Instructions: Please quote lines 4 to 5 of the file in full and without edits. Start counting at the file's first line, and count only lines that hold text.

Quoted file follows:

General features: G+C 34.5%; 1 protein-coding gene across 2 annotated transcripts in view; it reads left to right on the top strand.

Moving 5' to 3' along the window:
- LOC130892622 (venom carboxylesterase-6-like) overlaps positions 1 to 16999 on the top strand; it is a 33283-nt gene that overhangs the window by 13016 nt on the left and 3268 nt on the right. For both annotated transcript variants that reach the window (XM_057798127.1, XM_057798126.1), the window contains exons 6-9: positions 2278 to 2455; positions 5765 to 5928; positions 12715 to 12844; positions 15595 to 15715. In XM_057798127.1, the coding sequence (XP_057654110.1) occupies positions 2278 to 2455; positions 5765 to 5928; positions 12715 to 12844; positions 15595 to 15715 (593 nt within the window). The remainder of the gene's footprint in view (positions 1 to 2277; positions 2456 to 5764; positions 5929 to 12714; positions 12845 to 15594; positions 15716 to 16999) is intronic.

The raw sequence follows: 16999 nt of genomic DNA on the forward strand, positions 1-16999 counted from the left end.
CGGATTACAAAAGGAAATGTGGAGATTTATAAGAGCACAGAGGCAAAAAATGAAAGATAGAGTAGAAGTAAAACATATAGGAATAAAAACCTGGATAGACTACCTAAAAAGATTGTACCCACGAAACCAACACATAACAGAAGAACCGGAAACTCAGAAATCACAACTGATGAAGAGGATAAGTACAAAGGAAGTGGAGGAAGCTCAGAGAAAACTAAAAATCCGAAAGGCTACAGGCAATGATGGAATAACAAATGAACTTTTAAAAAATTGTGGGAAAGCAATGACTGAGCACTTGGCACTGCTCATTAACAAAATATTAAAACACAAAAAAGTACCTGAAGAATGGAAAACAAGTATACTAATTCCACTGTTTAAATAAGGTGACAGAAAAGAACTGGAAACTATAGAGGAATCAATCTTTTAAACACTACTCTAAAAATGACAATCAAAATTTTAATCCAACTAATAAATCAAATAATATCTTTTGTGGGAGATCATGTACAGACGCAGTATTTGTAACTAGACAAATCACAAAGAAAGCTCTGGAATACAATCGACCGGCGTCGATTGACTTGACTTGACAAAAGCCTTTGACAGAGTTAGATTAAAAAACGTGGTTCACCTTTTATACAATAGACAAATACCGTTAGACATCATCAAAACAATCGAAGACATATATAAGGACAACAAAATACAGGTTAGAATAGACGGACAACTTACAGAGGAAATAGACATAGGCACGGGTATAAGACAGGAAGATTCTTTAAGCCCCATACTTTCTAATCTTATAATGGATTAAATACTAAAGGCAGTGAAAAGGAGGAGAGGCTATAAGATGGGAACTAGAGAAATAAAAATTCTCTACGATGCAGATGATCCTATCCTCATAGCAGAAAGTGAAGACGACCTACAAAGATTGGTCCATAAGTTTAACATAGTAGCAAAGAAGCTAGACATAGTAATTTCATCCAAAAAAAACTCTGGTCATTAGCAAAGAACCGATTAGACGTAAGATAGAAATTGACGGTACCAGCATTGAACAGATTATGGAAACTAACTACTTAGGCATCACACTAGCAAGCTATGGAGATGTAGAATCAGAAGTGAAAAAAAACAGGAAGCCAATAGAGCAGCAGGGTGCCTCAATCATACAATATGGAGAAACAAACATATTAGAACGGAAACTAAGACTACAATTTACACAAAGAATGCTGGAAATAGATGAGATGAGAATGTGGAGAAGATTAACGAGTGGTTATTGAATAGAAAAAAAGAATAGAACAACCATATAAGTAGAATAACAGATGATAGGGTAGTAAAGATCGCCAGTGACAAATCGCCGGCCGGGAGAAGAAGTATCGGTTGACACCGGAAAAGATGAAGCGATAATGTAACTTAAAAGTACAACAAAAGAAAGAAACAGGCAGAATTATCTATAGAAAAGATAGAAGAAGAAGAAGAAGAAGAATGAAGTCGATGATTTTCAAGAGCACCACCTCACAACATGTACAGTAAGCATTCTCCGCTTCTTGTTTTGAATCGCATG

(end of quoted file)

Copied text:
The raw sequence follows: 16999 nt of genomic DNA on the forward strand, positions 1-16999 counted from the left end.
CGGATTACAAAAGGAAATGTGGAGATTTATAAGAGCACAGAGGCAAAAAATGAAAGATAGAGTAGAAGTAAAACATATAGGAATAAAAACCTGGATAGACTACCTAAAAAGATTGTACCCACGAAACCAACACATAACAGAAGAACCGGAAACTCAGAAATCACAACTGATGAAGAGGATAAGTACAAAGGAAGTGGAGGAAGCTCAGAGAAAACTAAAAATCCGAAAGGCTACAGGCAATGATGGAATAACAAATGAACTTTTAAAAAATTGTGGGAAAGCAATGACTGAGCACTTGGCACTGCTCATTAACAAAATATTAAAACACAAAAAAGTACCTGAAGAATGGAAAACAAGTATACTAATTCCACTGTTTAAATAAGGTGACAGAAAAGAACTGGAAACTATAGAGGAATCAATCTTTTAAACACTACTCTAAAAATGACAATCAAAATTTTAATCCAACTAATAAATCAAATAATATCTTTTGTGGGAGATCATGTACAGACGCAGTATTTGTAACTAGACAAATCACAAAGAAAGCTCTGGAATACAATCGACCGGCGTCGATTGACTTGACTTGACAAAAGCCTTTGACAGAGTTAGATTAAAAAACGTGGTTCACCTTTTATACAATAGACAAATACCGTTAGACATCATCAAAACAATCGAAGACATATATAAGGACAACAAAATACAGGTTAGAATAGACGGACAACTTACAGAGGAAATAGACATAGGCACGGGTATAAGACAGGAAGATTCTTTAAGCCCCATACTTTCTAATCTTATAATGGATTAAATACTAAAGGCAGTGAAAAGGAGGAGAGGCTATAAGATGGGAACTAGAGAAATAAAAATTCTCTACGATGCAGATGATCCTATCCTCATAGCAGAAAGTGAAGACGACCTACAAAGATTGGTCCATAAGTTTAACATAGTAGCAAAGAAGCTAGACATAGTAATTTCATCCAAAAAAAACTCTGGTCATTAGCAAAGAACCGATTAGACGTAAGATAGAAATTGACGGTACCAGCATTGAACAGATTATGGAAACTAACTACTTAGGCATCACACTAGCAAGCTATGGAGATGTAGAATCAGAAGTGAAAAAAAACAGGAAGCCAATAGAGCAGCAGGGTGCCTCAATCATACAATATGGAGAAACAAACATATTAGAACGGAAACTAAGACTACAATTTACACAAAGAATGCTGGAAATAGATGAGATGAGAATGTGGAGAAGATTAACGAGTGGTTATTGAATAGAAAAAAAGAATAGAACAACCATATAAGTAGAATAACAGATGATAGGGTAGTAAAGATCGCCAGTGACAAATCGCCGGCCGGGAGAAGAAGTATCGGTTGACACCGGAAAAGATGAAGCGATAATGTAACTTAAAAGTACAACAAAAGAAAGAAACAGGCAGAATTATCTATAGAAAAGATAGAAGAAGAAGAAGAAGAAGAATGAAGTCGATGATTTTCAAGAGCACCACCTCACAACATGTACAGTAAGCATTCTCCGCTTCTTGTTTTGAATCGCATG